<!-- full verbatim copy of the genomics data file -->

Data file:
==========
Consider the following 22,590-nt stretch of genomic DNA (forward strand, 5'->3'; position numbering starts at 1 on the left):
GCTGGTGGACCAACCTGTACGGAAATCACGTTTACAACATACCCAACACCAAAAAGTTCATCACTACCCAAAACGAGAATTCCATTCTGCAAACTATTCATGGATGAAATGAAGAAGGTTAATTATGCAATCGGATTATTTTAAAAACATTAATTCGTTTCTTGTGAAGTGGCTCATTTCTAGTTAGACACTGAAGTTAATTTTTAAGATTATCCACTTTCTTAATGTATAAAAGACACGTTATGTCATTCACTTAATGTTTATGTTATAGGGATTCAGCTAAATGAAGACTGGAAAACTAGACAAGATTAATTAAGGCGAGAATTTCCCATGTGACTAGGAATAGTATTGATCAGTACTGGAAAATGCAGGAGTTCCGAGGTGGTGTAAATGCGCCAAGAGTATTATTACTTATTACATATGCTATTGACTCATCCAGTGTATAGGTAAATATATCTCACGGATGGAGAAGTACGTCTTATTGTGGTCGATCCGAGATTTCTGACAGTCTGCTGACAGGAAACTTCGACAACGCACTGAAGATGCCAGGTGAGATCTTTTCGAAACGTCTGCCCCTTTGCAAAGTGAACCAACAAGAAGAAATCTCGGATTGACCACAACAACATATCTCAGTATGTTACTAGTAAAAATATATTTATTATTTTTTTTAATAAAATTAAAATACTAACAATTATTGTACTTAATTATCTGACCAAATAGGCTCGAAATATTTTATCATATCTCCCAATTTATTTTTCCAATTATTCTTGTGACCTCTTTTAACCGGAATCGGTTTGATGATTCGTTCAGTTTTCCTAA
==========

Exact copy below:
Consider the following 22,590-nt stretch of genomic DNA (forward strand, 5'->3'; position numbering starts at 1 on the left):
GCTGGTGGACCAACCTGTACGGAAATCACGTTTACAACATACCCAACACCAAAAAGTTCATCACTACCCAAAACGAGAATTCCATTCTGCAAACTATTCATGGATGAAATGAAGAAGGTTAATTATGCAATCGGATTATTTTAAAAACATTAATTCGTTTCTTGTGAAGTGGCTCATTTCTAGTTAGACACTGAAGTTAATTTTTAAGATTATCCACTTTCTTAATGTATAAAAGACACGTTATGTCATTCACTTAATGTTTATGTTATAGGGATTCAGCTAAATGAAGACTGGAAAACTAGACAAGATTAATTAAGGCGAGAATTTCCCATGTGACTAGGAATAGTATTGATCAGTACTGGAAAATGCAGGAGTTCCGAGGTGGTGTAAATGCGCCAAGAGTATTATTACTTATTACATATGCTATTGACTCATCCAGTGTATAGGTAAATATATCTCACGGATGGAGAAGTACGTCTTATTGTGGTCGATCCGAGATTTCTGACAGTCTGCTGACAGGAAACTTCGACAACGCACTGAAGATGCCAGGTGAGATCTTTTCGAAACGTCTGCCCCTTTGCAAAGTGAACCAACAAGAAGAAATCTCGGATTGACCACAACAACATATCTCAGTATGTTACTAGTAAAAATATATTTATTATTTTTTTTAATAAAATTAAAATACTAACAATTATTGTACTTAATTATCTGACCAAATAGGCTCGAAATATTTTATCATATCTCCCAATTTATTTTTCCAATTATTCTTGTGACCTCTTTTAACCGGAATCGGTTTGATGATTCGTTCAGTTTTCCTAA